Get Proper Sleep  

Proper sleep relies on getting enough sleep and sleeping between certain hours. According to Ayurvedic medicine, the ideal hours for sleep are between 10 pm and 6 am. Modern research has confirmed the value of this recommendation as certain hormone fluctuations occur throughout the day and night. If you engage in the appropriate activities during those times, you’re ‘riding the wave’ so to speak, and are able to get the optimal levels. Working against your biology by staying awake when you should be ideally sleeping or vice versa, interferes with these hormonal fluctuations.

Lisa D’ Eramo
Nutrition Response Testing Practitioner

Who should take iodine for thyroid function?

Who should take iodine for thyroid function?

One of the most common nutritional deficiencies is iodine. Every cell in the body needs iodine. And, iodine is necessary for thyroid function and the production of thyroid hormones.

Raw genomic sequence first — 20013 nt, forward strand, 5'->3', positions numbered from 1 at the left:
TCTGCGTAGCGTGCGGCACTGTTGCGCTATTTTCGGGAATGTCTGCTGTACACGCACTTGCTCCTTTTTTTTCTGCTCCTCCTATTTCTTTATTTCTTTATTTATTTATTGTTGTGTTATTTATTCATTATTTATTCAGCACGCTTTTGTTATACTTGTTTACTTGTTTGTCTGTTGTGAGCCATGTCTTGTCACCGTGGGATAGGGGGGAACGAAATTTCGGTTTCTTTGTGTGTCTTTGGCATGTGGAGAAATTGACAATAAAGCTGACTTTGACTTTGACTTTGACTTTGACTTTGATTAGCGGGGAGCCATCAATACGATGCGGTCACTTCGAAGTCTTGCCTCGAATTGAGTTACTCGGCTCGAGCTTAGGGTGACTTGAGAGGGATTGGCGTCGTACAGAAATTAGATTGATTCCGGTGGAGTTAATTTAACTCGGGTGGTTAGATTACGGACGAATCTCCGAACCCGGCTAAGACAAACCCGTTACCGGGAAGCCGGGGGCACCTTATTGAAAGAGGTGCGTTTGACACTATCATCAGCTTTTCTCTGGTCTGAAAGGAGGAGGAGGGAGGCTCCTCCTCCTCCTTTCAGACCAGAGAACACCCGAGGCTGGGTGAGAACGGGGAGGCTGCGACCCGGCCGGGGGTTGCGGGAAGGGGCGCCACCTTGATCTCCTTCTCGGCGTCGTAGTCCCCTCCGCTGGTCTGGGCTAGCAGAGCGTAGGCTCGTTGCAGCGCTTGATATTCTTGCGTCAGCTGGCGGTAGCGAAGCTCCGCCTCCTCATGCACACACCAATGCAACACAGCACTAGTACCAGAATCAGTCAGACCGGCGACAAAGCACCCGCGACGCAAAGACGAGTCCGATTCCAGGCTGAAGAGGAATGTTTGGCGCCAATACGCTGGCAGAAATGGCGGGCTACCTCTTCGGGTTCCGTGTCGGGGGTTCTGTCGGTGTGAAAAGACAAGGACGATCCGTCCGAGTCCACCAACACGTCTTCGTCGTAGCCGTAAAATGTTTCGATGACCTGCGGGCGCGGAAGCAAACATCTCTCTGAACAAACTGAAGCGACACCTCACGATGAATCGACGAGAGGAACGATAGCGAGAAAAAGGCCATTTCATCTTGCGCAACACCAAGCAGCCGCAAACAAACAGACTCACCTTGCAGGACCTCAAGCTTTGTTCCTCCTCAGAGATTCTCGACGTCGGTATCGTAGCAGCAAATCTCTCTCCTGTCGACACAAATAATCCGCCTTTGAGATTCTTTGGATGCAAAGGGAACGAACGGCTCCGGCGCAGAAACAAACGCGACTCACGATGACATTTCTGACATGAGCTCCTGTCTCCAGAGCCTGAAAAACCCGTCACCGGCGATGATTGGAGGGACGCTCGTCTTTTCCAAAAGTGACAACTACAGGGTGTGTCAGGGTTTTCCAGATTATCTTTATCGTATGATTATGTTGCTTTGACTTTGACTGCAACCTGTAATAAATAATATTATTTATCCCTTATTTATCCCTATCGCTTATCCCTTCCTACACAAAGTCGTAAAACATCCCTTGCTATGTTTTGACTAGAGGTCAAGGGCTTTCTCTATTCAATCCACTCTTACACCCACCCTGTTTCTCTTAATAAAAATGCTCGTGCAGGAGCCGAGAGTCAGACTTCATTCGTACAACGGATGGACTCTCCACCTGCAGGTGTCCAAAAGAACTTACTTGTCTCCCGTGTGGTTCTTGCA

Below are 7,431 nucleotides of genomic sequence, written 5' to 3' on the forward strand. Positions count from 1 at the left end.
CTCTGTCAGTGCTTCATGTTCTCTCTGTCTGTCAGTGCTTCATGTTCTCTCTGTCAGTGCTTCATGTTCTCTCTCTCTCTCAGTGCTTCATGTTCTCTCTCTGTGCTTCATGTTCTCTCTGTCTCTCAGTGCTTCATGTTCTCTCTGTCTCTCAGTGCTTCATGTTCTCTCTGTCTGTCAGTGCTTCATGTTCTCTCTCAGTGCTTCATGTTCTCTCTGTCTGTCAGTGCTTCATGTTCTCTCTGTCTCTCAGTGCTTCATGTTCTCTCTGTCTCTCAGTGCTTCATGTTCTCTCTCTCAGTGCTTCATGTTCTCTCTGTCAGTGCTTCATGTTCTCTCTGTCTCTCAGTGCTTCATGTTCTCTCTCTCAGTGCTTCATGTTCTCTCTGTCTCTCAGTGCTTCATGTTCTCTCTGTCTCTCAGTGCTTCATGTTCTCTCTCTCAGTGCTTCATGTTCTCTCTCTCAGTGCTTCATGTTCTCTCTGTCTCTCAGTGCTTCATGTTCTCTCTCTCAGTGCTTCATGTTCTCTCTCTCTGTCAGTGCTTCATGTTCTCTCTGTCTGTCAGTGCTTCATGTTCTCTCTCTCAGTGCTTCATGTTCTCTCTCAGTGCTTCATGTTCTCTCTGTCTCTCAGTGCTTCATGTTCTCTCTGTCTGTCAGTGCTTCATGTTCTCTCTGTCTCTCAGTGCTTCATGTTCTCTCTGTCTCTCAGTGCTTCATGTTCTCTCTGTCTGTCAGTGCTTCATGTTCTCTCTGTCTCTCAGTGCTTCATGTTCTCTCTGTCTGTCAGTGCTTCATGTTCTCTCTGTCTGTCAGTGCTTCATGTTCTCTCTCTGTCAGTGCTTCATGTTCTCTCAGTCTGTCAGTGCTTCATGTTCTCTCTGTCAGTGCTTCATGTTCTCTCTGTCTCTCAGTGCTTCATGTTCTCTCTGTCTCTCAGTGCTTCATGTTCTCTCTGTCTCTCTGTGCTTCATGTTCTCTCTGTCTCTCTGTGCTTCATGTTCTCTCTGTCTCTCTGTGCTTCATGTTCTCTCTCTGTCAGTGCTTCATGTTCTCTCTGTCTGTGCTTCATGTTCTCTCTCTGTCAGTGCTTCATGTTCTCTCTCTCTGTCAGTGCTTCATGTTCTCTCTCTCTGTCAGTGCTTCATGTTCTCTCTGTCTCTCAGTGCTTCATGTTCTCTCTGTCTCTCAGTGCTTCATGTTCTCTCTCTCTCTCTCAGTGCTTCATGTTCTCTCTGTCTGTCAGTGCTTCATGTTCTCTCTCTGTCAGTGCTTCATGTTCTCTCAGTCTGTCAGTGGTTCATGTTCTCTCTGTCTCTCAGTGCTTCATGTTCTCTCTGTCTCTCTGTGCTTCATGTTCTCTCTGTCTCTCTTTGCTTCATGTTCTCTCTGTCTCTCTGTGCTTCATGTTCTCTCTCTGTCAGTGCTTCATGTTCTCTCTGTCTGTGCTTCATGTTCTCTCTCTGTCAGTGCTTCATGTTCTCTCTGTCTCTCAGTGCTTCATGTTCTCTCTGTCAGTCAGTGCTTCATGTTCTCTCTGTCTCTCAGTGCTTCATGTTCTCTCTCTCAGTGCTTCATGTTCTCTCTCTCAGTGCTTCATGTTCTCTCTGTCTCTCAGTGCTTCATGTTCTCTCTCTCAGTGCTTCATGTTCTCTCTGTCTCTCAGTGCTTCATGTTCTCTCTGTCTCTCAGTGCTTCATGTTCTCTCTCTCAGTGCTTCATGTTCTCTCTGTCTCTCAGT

So, it is no surprise that the thyroid is the most common organ that we find that needs support in our office. But should you take iodine for thyroid function?

When we find an organ weak with Nutrition Response Testing we are finding an organ under stress. This is very different from medical doctors find with blood work, ultrasounds, and other diagnostic tools that they use. Medical Doctors are often looking for disease or pathology. We are looking for optimum function. An organ can appear normal to a medical doctor; but, still test weak with Nutrition Response Testing. This is an important difference. We can fix problems before they become a “diagnosis.”